All tagged Children's Books
I have no recollection of learning about World War II in high school. I took AP U.S. History, so you’d think it would have come up, and it might have, but I don’t remember it. So, before I read When My Name Was Keoko, all I knew about Japan during World War II was that we dropped atomic bombs on Hiroshima and Nagasaki. I knew nothing about Korea.
When My Name Was Keoko by Linda Sue Park came out in 2002. The book follows a young Korean girl, Sun-hee (Keoko), and her older brother, Tea-yul (Nobuo), during World War II. By the time we get to Sun-hee’s story, the Japanese have occupied Korea for thirty years. When My Name Was Keoko begins with Sun-hee having to choose a Japanese name. “Graciously allowing”—as the Japanese Emperor’s official order phrased it—Korean's to choose Japanese names was one tactic Japan used to indoctrinate the population of Korea.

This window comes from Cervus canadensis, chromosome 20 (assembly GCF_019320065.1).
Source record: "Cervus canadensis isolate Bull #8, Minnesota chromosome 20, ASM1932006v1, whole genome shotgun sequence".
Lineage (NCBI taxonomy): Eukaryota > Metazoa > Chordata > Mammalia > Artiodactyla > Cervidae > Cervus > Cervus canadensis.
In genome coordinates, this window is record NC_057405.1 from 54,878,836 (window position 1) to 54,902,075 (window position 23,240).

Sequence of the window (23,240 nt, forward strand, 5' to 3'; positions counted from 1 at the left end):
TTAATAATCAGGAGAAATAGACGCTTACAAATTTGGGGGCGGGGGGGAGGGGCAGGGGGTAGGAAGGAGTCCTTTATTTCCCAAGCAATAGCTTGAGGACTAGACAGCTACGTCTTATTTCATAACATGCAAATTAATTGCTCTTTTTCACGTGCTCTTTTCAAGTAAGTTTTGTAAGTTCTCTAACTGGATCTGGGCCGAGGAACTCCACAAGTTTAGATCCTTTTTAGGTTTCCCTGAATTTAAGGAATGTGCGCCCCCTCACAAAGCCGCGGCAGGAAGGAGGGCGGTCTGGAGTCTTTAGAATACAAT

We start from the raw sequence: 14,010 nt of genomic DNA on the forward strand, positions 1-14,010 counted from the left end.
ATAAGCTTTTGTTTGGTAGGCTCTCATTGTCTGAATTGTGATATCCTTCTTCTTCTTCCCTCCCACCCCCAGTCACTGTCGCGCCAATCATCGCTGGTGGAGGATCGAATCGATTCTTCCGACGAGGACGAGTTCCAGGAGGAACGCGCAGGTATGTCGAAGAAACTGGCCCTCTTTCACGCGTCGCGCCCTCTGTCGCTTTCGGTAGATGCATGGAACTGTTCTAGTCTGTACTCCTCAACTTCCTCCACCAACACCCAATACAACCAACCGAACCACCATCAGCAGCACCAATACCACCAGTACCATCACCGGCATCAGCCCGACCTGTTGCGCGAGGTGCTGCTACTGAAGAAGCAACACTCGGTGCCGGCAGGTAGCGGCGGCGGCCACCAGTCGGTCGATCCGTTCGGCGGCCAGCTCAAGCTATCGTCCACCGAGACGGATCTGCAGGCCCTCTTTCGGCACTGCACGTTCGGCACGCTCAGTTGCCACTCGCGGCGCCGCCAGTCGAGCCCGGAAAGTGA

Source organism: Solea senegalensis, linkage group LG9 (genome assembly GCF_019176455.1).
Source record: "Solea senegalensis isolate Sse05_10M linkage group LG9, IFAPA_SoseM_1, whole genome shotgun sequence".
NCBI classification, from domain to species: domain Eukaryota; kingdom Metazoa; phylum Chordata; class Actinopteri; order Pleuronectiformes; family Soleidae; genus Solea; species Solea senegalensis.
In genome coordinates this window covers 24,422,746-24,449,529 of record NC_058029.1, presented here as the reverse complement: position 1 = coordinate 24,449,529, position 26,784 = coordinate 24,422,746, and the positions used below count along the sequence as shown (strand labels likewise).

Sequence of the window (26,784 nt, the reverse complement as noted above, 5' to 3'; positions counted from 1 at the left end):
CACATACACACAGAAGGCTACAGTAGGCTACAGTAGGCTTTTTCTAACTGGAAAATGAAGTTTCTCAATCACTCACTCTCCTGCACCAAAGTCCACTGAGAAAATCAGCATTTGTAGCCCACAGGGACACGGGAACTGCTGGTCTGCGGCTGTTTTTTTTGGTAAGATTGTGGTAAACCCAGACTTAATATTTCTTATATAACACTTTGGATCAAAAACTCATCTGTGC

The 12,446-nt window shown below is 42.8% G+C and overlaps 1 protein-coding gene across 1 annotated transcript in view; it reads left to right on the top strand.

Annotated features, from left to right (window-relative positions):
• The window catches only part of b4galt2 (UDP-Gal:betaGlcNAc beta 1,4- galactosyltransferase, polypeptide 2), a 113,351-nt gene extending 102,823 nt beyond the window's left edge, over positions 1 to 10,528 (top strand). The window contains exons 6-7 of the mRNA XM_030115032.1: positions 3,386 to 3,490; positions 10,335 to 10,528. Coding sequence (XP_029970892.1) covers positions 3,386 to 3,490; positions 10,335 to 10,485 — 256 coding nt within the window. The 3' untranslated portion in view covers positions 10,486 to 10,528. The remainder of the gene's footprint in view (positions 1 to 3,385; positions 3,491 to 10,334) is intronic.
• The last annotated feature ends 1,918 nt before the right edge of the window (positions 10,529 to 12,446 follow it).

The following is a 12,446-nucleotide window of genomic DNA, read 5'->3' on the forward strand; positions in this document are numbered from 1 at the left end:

In my first post, I said that reading is a privilege that too many of us take for granted. Reading is hard. Like exercise, and most other habits that are good for us, the urge to procrastinate too often prevails. Add to that our overwhelming schedules, and reading never happens. I get it. I do. And I'm not going to sit here and judge you for not reading. There have been points in my life where I've gotten out of the habit of reading for a while, but I always get back to it the same way: by reading children's books. This isn’t some great new idea that I came up with. Many people encourage would-be readers to pick up easy, fun books. Children’s books are entertaining because kids are harsh critics. Reading children's books, whether they are novels or picture books, fiction or nonfiction, is a good way to ease yourself into a reading habit. Give it a try.